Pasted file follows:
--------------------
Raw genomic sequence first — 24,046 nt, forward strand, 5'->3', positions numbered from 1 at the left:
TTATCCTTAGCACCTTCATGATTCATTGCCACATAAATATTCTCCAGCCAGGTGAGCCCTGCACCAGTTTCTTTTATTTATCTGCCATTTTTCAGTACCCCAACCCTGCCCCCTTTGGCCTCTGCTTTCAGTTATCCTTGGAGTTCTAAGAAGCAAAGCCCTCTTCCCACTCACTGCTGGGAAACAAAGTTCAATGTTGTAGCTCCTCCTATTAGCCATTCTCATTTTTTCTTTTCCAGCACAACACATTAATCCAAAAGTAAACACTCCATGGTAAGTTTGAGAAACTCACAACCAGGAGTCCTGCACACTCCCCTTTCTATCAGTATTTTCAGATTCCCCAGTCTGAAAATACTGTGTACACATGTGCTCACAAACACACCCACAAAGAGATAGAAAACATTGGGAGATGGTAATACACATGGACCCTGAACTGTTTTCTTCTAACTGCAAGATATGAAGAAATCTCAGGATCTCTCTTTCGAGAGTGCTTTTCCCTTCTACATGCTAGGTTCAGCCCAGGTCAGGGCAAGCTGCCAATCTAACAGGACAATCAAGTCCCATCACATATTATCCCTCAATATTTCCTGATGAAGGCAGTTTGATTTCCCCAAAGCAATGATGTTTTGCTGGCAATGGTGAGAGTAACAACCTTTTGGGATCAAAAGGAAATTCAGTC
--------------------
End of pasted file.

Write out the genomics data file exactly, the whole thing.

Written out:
Raw genomic sequence first — 24,046 nt, forward strand, 5'->3', positions numbered from 1 at the left:
TTATCCTTAGCACCTTCATGATTCATTGCCACATAAATATTCTCCAGCCAGGTGAGCCCTGCACCAGTTTCTTTTATTTATCTGCCATTTTTCAGTACCCCAACCCTGCCCCCTTTGGCCTCTGCTTTCAGTTATCCTTGGAGTTCTAAGAAGCAAAGCCCTCTTCCCACTCACTGCTGGGAAACAAAGTTCAATGTTGTAGCTCCTCCTATTAGCCATTCTCATTTTTTCTTTTCCAGCACAACACATTAATCCAAAAGTAAACACTCCATGGTAAGTTTGAGAAACTCACAACCAGGAGTCCTGCACACTCCCCTTTCTATCAGTATTTTCAGATTCCCCAGTCTGAAAATACTGTGTACACATGTGCTCACAAACACACCCACAAAGAGATAGAAAACATTGGGAGATGGTAATACACATGGACCCTGAACTGTTTTCTTCTAACTGCAAGATATGAAGAAATCTCAGGATCTCTCTTTCGAGAGTGCTTTTCCCTTCTACATGCTAGGTTCAGCCCAGGTCAGGGCAAGCTGCCAATCTAACAGGACAATCAAGTCCCATCACATATTATCCCTCAATATTTCCTGATGAAGGCAGTTTGATTTCCCCAAAGCAATGATGTTTTGCTGGCAATGGTGAGAGTAACAACCTTTTGGGATCAAAAGGAAATTCAGTC